Richie Partington's Reviews > Ghetto Cowboy

Ghetto Cowboy by G. Neri
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Nov 05, 11


30 July 2011 GHETTO COWBOY by G. Neri, Candlewick, August 2011, 218p., ISBN: 978-0-7636-4922-7

"The stables is nothing more than a few garages and some vacant lots with old buildings that look like they made outta scrap. I peek inside one. It's dark and smells all dank like horse. There's banged-up plywood and hay on the floor, and the ceiling is covered in cobwebs so thick, it looks like nobody ever cleaned up there before. The stalls is small, with no windows, and the wood is old and warped, like it's been there forever. There's maybe ten horses inside, all poking their heads outta their cubbyholes, looking at me like I'm the one who shouldn't be in the city. Why they need horses out here, anyhow? I don't get it."

If you've been to the Reading Terminal Market in Philadelphia, you've probably seen horses in the City of Brotherly Love. Many of those Amish folk convey their goods to the Market via horse-drawn carts, and you usually see them parked outside. GHETTO COWBOY, which combines elements of the movie Boyz n the Hood and Elaine Konigsberg's story The Outcasts of 19 Schuyler Place (both old favorites of mine), is about the keeping of some other horses in Philadelphia, some that you've probably not seen even if you call Philadelphia home.

Reading a tale about an urban neighborhood with stables reminds me of a surprise I encountered on my very first trip to California back in early 1980. After spending all day working in an icy four-degree barn, I boarded a redeye flight from New York to California in order to visit some outstanding Nubian goat herds on the left coast. My first stop (on that lovely eighty-one degree January day in southern California) was at Longman's in Apple Valley, a valley town up in the mountains that had been home to Roy Rogers and Dale Evans. The "western" feel of the area made me think back to my youngest impressions of California: watching Spin and Marty on TV as a kid.

The second stop on my goat tour, which couldn't have been in a more different setting, was in the Los Angeles neighborhood of Reseda where, just a couple of blocks off of the main strip, I encountered a whole block of stables. There, amidst a bunch of horse facilities, a woman named Elinor Bruinsslot was raising some amazingly beautiful goats.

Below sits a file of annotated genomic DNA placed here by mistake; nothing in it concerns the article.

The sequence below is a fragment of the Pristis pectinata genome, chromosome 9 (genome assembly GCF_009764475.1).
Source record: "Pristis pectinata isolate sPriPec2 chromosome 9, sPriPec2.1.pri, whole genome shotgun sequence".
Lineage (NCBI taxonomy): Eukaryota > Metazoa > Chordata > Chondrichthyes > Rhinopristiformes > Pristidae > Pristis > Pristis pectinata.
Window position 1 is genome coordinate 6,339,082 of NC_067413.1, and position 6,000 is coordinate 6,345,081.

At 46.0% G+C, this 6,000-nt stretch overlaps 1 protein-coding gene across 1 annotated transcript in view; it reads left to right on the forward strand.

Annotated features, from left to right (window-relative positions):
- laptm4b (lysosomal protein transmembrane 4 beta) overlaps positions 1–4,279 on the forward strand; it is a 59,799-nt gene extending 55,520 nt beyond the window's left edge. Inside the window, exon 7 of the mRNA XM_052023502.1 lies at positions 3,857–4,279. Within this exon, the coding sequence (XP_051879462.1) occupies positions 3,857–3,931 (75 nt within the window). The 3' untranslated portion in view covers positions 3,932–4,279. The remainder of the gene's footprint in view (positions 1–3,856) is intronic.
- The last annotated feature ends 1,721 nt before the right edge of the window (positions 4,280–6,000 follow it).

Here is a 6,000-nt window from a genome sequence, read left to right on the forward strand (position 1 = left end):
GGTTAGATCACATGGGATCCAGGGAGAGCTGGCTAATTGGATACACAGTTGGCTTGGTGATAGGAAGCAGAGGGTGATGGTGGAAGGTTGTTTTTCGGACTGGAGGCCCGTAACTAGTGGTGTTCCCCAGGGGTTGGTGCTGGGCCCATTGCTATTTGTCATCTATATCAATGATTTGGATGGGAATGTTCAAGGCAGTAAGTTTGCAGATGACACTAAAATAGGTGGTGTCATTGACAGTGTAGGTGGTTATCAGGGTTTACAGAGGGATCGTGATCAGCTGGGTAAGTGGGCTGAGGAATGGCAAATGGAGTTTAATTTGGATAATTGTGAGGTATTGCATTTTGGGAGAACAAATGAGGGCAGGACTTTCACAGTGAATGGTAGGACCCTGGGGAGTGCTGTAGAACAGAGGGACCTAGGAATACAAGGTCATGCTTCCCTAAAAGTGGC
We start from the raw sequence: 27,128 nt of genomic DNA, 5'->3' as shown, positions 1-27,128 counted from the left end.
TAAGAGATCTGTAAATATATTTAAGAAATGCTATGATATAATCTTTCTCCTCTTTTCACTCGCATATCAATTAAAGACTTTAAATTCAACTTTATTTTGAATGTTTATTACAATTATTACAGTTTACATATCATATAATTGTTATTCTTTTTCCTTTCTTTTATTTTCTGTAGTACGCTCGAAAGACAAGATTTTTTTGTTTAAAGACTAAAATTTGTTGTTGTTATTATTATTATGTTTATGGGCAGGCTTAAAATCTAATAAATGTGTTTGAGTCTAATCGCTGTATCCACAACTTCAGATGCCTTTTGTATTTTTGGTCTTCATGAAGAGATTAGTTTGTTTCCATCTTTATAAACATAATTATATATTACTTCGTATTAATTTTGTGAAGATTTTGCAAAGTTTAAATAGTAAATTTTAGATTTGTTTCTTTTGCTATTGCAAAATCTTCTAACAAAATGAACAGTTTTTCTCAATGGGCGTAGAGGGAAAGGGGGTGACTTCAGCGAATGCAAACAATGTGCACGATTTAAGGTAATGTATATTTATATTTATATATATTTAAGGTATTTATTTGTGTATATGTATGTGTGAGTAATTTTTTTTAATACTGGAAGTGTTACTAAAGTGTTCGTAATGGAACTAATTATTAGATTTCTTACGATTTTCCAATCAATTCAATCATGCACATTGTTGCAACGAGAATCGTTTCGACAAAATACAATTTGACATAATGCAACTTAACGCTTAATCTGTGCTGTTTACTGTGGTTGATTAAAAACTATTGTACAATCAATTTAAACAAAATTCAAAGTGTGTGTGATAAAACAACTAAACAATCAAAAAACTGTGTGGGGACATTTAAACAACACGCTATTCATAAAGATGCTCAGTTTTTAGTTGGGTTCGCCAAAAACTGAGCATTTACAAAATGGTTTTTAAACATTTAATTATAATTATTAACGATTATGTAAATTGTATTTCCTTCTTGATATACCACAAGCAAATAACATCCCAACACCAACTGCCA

In a somewhat related fashion, a young teenager named Coltrane will, in the middle of a down-on-its-heels northern Philadelphia neighborhood, find the beauty in an old racehorse. The horse is among those who has been saved from the dog food manufacturers by a pack of black cowboys. Cole doesn't remember this area -- he was a baby when he and his mother left Cole's cowboy father behind and headed to his mother's hometown of Motown. But when Coltrane blows off seventh grade and is heading for real trouble, his frustrated mom packs him in the car and dumps him off with that cowboy father (Harper) who he's never known.

Things are bad in this northern Philadelphia neighborhood. Harper and his black cowboy buddies are struggling to keep the stables alive in the face of City pressure to close them. Having the neighborhood's young people working with the horses provides an alternative to gang warfare, but the City and the gangs have these cowboys cornered. Into the middle of this showdown comes the attitudinal Cole, who has not been near a horse since his diaper days.

GHETTO COWBOY is the coming of age story of Coltrane and the fiery old racehorse he names Boo. It is a great story of community building and of the therapeutic affect of animals and of the history of black cowboys.

Richie Partington, MLIS
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